Justine: Yes, and it’s been very helpful in sorting out our communication styles. It has also been useful in discussing our different sexual rhythm and needs. It’s sometimes easier to talk about those things when a third person is an observer.

Both therapists were refreshed and expressed satisfaction to work with us as people who were not in crisis, but in a healthy relationship, trying to make it even better.

Meg: In lesbian relationships, there comes a point where one person wants or needs more, or has a different definition of what constitutes sex and sensuality. That’s the point we’ve had to grapple with.

We came to that point a couple of years ago, now we’re doing something about it. It’s bringing us much closer together. I always hoped that it would go away. But I am dealing with it now, and in a way that’s very positive.

We’re redefining sex in terms of a lot more sensuality and physical contact, but not necessarily having orgasm as a goal. We don’t want to lose the physical intimacy, the connectedness.


Is your relationship “monogamous?”

Justine: Yes, very definitely. There has never been any question that’s the way it should be. Although, there was a time, with the strain of moving here, that I almost got involved with someone else. It was a real clue that we didn’t want it to be any other way.


Have there been changes in your relationship through the years?

Justine: It is deeper now. We’ve never lost the fascination of being together.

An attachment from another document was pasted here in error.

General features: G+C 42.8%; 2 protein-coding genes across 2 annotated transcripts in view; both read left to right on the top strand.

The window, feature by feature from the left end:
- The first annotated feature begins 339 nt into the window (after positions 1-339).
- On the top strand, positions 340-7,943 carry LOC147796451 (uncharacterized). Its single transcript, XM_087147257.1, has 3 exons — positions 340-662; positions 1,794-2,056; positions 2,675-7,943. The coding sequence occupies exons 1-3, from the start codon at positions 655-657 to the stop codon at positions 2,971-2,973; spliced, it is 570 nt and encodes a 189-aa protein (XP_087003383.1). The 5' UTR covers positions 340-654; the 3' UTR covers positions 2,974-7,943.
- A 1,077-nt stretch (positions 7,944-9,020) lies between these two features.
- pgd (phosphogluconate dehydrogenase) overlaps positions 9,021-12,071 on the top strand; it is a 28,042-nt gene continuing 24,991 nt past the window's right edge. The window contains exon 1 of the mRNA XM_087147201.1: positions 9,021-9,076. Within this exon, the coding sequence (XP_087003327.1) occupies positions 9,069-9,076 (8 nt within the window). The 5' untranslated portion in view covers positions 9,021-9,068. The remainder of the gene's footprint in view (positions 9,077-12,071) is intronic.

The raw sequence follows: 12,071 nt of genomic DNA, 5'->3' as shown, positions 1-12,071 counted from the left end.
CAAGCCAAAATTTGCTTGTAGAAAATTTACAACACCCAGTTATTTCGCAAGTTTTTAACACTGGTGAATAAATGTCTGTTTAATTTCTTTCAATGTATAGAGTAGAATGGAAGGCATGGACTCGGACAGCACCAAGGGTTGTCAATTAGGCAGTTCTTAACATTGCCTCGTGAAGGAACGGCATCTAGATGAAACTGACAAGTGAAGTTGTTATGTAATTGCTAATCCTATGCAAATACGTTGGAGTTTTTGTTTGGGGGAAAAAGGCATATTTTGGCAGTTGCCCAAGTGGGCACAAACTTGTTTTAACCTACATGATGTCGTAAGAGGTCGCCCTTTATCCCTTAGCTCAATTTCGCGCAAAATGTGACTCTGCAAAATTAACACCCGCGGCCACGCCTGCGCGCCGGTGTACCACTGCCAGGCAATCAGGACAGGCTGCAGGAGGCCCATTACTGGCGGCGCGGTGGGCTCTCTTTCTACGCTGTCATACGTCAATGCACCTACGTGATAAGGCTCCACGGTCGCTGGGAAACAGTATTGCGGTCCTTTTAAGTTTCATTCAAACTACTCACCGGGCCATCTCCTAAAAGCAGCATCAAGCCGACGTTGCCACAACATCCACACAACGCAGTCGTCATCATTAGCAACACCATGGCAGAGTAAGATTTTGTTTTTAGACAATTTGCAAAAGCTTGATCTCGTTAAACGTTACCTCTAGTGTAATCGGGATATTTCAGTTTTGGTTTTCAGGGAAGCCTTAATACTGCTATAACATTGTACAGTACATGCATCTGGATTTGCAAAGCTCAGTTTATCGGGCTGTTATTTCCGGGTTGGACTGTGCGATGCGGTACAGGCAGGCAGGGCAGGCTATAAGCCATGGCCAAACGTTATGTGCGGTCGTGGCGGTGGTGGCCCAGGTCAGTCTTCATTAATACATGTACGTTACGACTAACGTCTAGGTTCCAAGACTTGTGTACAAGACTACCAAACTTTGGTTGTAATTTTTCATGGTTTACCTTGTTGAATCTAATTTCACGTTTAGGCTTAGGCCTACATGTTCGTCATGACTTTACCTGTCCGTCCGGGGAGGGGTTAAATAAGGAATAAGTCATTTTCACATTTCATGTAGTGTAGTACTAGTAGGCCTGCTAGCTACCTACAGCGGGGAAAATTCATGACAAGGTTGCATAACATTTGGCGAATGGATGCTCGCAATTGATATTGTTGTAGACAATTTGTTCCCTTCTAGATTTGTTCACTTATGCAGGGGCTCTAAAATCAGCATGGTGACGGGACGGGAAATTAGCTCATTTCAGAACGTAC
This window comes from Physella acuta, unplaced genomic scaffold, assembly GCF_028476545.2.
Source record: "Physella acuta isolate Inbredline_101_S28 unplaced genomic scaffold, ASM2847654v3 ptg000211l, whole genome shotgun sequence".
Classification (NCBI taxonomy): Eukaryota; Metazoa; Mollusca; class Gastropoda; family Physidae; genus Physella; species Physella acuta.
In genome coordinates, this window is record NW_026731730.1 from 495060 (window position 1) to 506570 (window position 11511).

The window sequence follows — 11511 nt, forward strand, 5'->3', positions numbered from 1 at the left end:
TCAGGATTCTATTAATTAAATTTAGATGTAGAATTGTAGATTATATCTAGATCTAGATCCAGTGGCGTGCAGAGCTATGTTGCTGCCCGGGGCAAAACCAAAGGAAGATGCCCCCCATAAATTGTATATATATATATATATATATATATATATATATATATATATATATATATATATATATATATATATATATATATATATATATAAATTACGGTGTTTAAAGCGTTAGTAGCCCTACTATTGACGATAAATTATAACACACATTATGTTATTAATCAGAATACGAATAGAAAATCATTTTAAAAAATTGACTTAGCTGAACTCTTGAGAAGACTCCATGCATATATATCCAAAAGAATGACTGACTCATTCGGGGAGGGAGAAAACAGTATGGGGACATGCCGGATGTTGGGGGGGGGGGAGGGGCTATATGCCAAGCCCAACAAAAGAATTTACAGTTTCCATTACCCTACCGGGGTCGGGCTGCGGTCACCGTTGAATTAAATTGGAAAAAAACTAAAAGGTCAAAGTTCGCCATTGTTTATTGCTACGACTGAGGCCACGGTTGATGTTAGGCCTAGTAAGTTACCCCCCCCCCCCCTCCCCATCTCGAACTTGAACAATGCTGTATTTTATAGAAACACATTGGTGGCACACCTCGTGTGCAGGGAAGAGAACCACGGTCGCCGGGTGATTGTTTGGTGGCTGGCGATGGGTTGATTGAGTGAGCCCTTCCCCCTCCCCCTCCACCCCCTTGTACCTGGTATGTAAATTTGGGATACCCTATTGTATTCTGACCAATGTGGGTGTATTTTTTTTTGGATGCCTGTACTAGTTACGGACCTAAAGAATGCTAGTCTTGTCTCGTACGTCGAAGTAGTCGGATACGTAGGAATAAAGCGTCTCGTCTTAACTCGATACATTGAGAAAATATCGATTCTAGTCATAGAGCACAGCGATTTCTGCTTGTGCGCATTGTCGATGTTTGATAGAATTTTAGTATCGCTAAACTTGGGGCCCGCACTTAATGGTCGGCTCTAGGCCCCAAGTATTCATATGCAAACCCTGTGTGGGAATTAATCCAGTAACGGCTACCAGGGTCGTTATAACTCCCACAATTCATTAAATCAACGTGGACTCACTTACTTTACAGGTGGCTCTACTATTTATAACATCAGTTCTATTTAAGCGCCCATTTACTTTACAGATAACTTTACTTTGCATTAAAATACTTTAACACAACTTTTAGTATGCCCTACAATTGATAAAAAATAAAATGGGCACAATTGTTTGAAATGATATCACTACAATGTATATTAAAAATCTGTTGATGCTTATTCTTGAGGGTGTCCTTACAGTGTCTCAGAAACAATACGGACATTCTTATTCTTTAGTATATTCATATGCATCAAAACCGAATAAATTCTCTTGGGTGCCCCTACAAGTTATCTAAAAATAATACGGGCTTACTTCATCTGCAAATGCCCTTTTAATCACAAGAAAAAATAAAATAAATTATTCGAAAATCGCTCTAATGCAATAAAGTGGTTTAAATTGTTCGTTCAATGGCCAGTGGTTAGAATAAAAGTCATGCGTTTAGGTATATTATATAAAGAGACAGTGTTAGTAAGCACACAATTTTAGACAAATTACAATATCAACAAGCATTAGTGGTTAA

Meg: It’s evolved, grown much deeper, and more intimate. As my trust and respect for Justine grows, the relationship takes on new dimensions. I know that no matter what else is going on with us in our lives, my bottom line is Justine.


Have you drawn up legal papers?

Meg: We have Wills, as well as Powers of Attorney for medical and general purposes. We’re going to see an attorney this week to update everything; it’s been three-and-a-half years since they were signed.

We hold the house in joint tenancy, and have insurance on each other. We have both joint and separate checking accounts, but do not have contract partnership agreements.


Any words of advice for other couples?

Justine: Remember to keep talking with each other, no matter how tough it sometimes gets.

Meg: Share feelings and trust the other person. We get into trouble when we stop talking to each other about things that matter. Also, it’s helpful to talk to other couples, to know that you’re not alone.

Justine: If you need outside help, don’t be afraid to seek it.


© 2015, Demian
Please do not reproduce this article by any form of reproduction without permission.
Contact: demian@buddybuddy.com